So now, we get events like Saturday night at Lollapalooza. It was still very much a Rage show, only minus much of the proselytizing — why bother, if no one's going to listen or care? — and with violence and bodily harm to spare. It was an unspeakably ugly scene — girls crying, skinny kids being pulled limp over the barricade at the front of the stage — and one that could've turned out much worse (luckily, no one was seriously injured by the crush of the crowd).
And I'm not sure how Rage felt about the Lollapalooza situation. To the best of my knowledge, they haven't addressed it. They probably never will, mostly because they don't have to (after all, nothing that happened was their fault), but I'm sure, by now, they've grown accustomed to their message being all but ignored by the meatheaded masses.
Or maybe it's me who's missing something. Perhaps the chaos on Saturday night is just part of the revolution — that the kids who got smashed against the barricade or the hired security that got hurt were just casualties in the ongoing war ("Those who die," De la Rocha will remind us, "are justified"). And maybe the only way to start something is with some violence. Maybe music is a weapon and anger is a gift. Maybe I am part of the problem and not the solution. But I sort of doubt it.
After all, the dudes doing the damage at Lollapalooza weren't revolutionaries, they were drunk frat guys. Jocks. Steakheads. They were angry, for sure, though I'm not really sure why — or at whom. They didn't seem to be the kinds of people who have much to be angry about, actually. And as I watched them stream out of the Lollapalooza gates, shirtless, some bloody, yelling and kicking half-full cups of beer at people, it occurred to me that these so-called Rage fans actually had more in common with the people in power, the shadowy corporate figureheads, and the George W. Bushes of the world than they do with anyone else. They're all bullies: cruel and powerful and unconcerned with the plight of the little people.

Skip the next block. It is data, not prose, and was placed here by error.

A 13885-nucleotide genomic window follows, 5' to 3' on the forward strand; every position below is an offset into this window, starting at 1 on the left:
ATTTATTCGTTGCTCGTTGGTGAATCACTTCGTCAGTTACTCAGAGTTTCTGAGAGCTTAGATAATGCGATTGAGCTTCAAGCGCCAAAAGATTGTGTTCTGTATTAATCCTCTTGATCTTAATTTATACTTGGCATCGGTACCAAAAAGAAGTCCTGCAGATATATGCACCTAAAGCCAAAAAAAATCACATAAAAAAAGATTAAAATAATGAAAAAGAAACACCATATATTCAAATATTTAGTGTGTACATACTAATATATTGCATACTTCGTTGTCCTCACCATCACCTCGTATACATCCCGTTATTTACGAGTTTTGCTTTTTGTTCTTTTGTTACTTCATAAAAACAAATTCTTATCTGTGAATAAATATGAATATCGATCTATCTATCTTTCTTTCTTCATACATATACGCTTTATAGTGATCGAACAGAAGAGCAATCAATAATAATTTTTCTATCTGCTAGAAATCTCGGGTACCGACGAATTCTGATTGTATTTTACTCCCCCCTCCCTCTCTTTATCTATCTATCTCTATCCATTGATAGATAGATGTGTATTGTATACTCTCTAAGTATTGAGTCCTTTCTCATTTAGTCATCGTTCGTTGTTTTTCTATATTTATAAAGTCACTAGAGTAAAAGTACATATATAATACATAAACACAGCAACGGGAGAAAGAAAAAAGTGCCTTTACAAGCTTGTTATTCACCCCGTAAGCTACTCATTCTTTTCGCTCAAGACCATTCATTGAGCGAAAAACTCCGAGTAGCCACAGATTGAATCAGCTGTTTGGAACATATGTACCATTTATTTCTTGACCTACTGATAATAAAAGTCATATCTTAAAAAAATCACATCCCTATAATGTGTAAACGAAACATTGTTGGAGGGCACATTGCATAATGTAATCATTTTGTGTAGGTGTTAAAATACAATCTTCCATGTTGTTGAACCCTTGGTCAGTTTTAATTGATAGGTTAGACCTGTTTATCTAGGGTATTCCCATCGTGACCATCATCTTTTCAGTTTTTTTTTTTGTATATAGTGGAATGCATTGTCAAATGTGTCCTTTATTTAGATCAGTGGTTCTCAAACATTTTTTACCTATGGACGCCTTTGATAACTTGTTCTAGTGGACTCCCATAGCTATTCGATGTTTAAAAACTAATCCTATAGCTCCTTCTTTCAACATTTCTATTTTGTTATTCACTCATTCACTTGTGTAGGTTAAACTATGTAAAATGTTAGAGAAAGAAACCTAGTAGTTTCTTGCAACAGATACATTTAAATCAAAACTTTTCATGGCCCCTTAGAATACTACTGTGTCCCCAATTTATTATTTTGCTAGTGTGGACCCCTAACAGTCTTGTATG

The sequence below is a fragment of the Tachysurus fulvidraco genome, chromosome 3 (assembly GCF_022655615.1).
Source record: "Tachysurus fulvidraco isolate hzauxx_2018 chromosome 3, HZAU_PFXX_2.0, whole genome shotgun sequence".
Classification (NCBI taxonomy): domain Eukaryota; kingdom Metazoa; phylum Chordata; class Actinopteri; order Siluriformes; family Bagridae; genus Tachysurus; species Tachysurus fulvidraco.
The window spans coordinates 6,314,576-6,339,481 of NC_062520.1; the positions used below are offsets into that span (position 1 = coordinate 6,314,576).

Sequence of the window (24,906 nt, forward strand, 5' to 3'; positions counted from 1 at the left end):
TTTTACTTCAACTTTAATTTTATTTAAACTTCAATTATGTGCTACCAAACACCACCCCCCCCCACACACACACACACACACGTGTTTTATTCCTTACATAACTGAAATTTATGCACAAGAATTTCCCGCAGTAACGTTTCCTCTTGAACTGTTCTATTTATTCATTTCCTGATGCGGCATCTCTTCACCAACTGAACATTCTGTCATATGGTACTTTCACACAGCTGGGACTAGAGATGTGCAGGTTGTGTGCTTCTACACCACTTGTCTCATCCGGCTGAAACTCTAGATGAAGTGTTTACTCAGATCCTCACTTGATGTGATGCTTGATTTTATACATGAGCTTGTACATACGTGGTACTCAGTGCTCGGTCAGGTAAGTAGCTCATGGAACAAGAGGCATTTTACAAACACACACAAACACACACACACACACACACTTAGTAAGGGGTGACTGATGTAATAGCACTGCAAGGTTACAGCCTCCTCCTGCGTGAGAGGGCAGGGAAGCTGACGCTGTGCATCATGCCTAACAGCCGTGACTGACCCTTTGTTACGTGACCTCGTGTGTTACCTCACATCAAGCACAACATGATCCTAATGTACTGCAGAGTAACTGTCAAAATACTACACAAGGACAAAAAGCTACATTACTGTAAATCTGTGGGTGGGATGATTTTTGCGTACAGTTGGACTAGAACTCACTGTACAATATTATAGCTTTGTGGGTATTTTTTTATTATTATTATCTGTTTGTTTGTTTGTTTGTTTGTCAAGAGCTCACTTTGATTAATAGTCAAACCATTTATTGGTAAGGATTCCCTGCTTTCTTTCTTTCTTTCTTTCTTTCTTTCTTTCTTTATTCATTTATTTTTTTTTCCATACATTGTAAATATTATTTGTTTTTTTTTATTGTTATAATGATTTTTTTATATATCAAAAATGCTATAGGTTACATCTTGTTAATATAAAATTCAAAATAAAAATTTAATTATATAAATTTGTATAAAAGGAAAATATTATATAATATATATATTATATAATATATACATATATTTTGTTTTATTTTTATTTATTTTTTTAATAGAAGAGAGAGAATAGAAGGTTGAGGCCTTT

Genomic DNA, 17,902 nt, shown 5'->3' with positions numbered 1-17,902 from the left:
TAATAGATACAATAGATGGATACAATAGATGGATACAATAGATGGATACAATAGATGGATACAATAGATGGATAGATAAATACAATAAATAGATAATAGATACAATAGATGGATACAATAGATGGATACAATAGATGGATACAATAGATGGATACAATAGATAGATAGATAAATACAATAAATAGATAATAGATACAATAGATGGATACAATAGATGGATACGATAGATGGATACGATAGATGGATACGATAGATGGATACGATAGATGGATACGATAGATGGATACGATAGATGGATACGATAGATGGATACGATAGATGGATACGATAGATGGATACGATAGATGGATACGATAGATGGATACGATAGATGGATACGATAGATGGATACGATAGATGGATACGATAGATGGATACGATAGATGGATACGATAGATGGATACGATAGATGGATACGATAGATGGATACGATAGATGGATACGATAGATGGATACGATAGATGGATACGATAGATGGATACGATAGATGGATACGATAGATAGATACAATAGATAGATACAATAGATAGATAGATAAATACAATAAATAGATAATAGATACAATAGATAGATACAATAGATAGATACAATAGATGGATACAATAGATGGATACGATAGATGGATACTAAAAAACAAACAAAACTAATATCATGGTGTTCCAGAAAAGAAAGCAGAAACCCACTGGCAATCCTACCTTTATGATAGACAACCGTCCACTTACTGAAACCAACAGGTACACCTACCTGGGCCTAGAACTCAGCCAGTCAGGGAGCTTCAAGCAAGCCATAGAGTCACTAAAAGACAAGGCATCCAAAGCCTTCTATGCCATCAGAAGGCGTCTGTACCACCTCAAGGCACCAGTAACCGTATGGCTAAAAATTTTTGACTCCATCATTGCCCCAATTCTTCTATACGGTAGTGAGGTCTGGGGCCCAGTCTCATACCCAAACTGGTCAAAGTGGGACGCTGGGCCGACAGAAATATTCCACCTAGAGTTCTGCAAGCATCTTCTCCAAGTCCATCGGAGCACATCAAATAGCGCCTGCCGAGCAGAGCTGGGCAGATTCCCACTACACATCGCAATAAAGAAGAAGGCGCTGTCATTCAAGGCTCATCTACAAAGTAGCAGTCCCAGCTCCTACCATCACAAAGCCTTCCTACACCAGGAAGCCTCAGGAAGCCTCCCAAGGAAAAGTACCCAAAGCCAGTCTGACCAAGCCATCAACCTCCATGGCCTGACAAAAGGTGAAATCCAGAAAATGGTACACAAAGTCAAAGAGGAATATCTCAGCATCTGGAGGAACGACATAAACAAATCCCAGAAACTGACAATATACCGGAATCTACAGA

The kind of people who have pent-up aggression, and rather than release it constructively, they just wanna hear loud, aggressive rock music and pound someone in the face. Or invade Iraq. This is not exactly normal behavior. And I'd hope De la Rocha doesn't want people like this in his Grand Revolutionary Army.
And again, nothing I've written is meant to be a slight against RATM, and I hope it's not taken as such. I think their ideals and goals are noble ones, and I'm willing to bet we share most of the same beliefs (hey, I voted for Nader — twice), plus, I think they're a great band. It's their lunkheaded fans I've had enough of.
Because if you want to make change, there are better ways of doing it than injuring people, creating chaos and kicking stale beer all over dads and kids. Vote in local elections, volunteer, write your congressman, march and protest and use your outrage for good, not dumb-assery. And I bet De la Rocha would agree with me about that — and this: When you talk about destruction, don't you know that you can count me out.
I think John Lennon said something like that once. Or maybe it was G. Love during his Sunday afternoon set. You know, whatever.
Questions? Concerns? Raging against my machine? Hit me up at BTTS@MTVStaff.com.